The fall of St. John's (cont.)
Of all the near-misses during Roberts' tenure, none stung worse than Doug Wiggins' decision to renege on his oral commitment to St. John's one week before the 2005 early signing period. Wiggins, a speedy 5-11 point guard from East Hartford, Conn., chose to sign with UConn, a decision Wiggins says he doesn't regret even though he transferred to UMass last spring. Not only did Wiggins' change of heart cost Roberts his incoming point guard, but it also came too late for the coach to find a replacement.
"I loved the coaching staff at St. John's. They were with me from Day 1," Wiggins said. "I loved the campus, the facilities, everything. I would have had everything there except the winning. I feel nowadays, players are focusing on the big schools, the ones that are winning. No one cares about what St. Johns used to do, they care about what's going on now."
Thus has Roberts found himself in a classic Catch-22. "People will say to me, 'Norm, just get good and everybody will help you,'" he said. "It's really the other way around. You're supposed to help someone get good."
While Roberts has not been able to land the program changer he needs, he has made palpable progress over the last two recruiting cycles. The eight-man class he inked in 2006 has demonstrated clear potential on the court. The group included the highest-rated recruit Roberts has signed, 6-8 forward Justin Burrell from the Bronx, who averaged 10.8 points and 5.9 rebounds as a freshman. This year, Roberts signed two good players during the early signing period in November, most notably Omari Lawrence, a 6-4 guard from the Bronx who is playing for South Kent (Conn.) Prep. And he remains in the hunt for what could potentially be the breakthrough blue-chipper he so desperately needs, 6-5 Brooklyn guard Lance Stephenson. Unfortunately, Stephenson won't decide where he's going to college until the spring.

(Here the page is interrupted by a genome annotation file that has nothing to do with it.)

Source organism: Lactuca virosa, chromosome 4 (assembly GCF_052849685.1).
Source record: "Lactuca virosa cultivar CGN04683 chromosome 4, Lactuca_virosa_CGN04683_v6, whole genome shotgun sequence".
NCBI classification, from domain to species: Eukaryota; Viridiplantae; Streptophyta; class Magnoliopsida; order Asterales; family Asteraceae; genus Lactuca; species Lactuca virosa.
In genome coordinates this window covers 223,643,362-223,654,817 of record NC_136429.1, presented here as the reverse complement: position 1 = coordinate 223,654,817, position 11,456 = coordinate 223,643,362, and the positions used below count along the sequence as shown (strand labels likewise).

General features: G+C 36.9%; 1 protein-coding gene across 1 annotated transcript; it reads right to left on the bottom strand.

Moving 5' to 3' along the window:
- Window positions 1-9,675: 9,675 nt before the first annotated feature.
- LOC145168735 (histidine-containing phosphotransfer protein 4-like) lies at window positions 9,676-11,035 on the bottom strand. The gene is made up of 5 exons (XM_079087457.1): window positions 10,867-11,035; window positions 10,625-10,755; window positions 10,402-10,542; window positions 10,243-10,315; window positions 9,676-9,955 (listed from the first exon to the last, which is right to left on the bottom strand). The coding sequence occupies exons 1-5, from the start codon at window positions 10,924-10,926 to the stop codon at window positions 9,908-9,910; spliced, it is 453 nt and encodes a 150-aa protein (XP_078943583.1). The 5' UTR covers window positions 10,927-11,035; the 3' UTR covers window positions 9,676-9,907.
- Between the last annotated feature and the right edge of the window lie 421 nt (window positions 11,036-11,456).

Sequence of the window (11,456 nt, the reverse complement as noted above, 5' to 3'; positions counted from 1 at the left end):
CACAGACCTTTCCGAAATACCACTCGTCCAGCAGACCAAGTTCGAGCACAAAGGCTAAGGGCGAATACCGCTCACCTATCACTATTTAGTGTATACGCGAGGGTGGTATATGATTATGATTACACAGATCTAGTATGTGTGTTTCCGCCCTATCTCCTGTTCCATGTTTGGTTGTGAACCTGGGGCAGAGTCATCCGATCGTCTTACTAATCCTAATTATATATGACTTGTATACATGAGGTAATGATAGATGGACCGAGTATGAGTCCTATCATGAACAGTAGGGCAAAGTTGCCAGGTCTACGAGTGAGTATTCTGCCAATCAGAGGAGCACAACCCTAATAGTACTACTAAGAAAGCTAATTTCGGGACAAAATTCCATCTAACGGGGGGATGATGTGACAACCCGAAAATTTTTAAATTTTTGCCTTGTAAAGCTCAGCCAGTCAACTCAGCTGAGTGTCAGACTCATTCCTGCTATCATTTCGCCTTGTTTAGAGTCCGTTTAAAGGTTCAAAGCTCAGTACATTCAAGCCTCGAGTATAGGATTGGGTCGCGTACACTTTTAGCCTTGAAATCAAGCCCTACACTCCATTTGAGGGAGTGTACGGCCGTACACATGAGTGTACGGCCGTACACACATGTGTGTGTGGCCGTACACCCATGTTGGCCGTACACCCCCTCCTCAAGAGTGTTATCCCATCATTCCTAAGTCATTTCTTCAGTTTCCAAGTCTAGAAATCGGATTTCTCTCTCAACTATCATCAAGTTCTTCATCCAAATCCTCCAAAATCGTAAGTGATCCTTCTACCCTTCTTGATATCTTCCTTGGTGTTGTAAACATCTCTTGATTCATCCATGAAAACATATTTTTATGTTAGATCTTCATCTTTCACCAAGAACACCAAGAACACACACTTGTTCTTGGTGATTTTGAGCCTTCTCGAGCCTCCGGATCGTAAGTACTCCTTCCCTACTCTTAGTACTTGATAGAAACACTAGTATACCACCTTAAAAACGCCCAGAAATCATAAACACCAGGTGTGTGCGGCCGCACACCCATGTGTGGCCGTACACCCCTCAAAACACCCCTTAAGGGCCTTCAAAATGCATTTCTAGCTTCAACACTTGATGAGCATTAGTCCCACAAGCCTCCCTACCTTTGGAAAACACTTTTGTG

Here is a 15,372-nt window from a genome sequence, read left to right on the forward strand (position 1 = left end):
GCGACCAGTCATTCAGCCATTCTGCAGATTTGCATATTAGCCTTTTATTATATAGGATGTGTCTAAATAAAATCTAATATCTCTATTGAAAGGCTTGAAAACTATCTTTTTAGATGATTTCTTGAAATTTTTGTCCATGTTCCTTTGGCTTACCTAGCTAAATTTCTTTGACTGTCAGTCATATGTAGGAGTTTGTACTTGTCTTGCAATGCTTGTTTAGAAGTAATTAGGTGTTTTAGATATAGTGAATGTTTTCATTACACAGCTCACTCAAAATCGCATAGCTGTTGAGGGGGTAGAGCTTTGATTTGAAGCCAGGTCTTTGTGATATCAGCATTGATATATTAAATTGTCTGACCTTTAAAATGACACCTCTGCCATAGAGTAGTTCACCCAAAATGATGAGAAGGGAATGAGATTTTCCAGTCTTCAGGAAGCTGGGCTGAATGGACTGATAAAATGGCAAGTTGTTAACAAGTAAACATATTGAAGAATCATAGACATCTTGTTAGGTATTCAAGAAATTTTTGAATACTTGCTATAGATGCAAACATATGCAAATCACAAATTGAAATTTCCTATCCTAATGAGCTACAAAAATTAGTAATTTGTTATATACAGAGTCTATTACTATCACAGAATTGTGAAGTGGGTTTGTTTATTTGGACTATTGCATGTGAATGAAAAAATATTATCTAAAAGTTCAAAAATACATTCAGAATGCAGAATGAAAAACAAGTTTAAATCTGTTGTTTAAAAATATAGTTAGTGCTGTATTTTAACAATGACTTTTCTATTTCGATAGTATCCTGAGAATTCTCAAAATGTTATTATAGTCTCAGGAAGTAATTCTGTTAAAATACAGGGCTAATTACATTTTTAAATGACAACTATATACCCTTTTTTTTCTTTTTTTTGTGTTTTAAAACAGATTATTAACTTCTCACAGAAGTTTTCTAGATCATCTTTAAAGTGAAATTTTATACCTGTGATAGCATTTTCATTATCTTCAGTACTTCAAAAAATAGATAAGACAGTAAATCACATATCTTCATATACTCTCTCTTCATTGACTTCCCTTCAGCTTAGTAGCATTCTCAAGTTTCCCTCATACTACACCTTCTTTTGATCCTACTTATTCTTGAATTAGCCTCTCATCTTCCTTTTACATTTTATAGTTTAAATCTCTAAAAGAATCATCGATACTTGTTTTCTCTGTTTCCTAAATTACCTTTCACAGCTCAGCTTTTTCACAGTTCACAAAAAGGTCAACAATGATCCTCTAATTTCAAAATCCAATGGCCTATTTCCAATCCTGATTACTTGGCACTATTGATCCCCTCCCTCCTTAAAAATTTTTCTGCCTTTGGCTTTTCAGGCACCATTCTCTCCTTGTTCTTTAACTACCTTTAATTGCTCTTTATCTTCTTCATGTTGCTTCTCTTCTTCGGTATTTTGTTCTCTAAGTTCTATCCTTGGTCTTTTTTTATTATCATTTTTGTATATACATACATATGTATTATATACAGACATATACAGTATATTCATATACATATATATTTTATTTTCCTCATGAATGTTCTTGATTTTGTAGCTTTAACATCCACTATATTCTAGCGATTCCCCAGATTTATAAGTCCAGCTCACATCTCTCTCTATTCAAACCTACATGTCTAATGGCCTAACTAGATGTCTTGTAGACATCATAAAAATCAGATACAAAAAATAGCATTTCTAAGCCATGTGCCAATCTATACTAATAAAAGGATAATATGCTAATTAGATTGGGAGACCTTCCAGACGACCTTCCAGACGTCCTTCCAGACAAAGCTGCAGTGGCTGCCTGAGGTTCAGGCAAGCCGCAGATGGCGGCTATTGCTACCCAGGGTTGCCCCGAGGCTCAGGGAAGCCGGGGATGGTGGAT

Roberts might have had better results early on if he had hired a local AAU coach to be his assistant, but he was reluctant to step into the internecine turf wars that are endemic to the city's basketball culture. "The first time I mentioned I might hire [a certain coach], I got five calls from people saying, Do not hire that guy. I was like, I thought everybody liked him," Roberts said. "The bottom line with New York is, everybody has an agenda. Everybody thinks he can coach the Knicks. So no matter what you do, people are going to be unhappy."
This fall, Roberts finally plucked two young coaches from the local AAU ranks. Oswald Cross, who coached Burrell and Lawrence when he was with the Long Island Panthers, was hired as an administrative assistant; and Kimani Young, who ran the up-and-coming New Heights program in the Bronx that has several highly regarded prep underclassmen, was brought in as head team manager and video coordinator. The hiring of Young raised eyebrows because eight years ago he served 12 months in a Pennsylvania prison for possessing 96 pounds of marijuana with intent to distribute. Monasch, the athletic director, said that after looking into Young's conduct in the years since he left prison, the St. John's administration "at the highest levels" gave Roberts the OK to bring him on board.
The suggestion has been quietly made in basketball circles that Roberts may simply be too nice to succeed as coach at St. John's, that his reputed refusal to operate in recruiting's gray and not-so-gray areas is hindering him. Upon hearing this, Roberts delivers a passionate response. "We have to do it the way we're doing it right now and stay true to who we are," he said. "If it doesn't work, I won't be here, but nobody is going to say Norm Roberts got down and dirty. I am not going down like that."
In the end, Roberts knows this is a results business. The people who support St. John's basketball don't want to hear excuses about why the team isn't winning. They just want the winning. Roberts can only hope that he has built up enough good will to buy himself the time he needs to turn things around. "He needs people to have patience, and that's very hard to get today," Carnesecca said. "I've always been impressed with him. I think he's demanding, he's an excellent tactician, he's a tremendous hard worker. I have no doubt that he has the ability to coach."
Times may have changed since Carnesecca roamed the sidelines in his trademark sweater, but the fundamentals of basketball are timeless. When asked what advice he would give to Roberts, Carnesecca doesn't even need a New York minute to think about it. His reply is quick and easy, and it's as old as the game itself.
"Get good players," he said.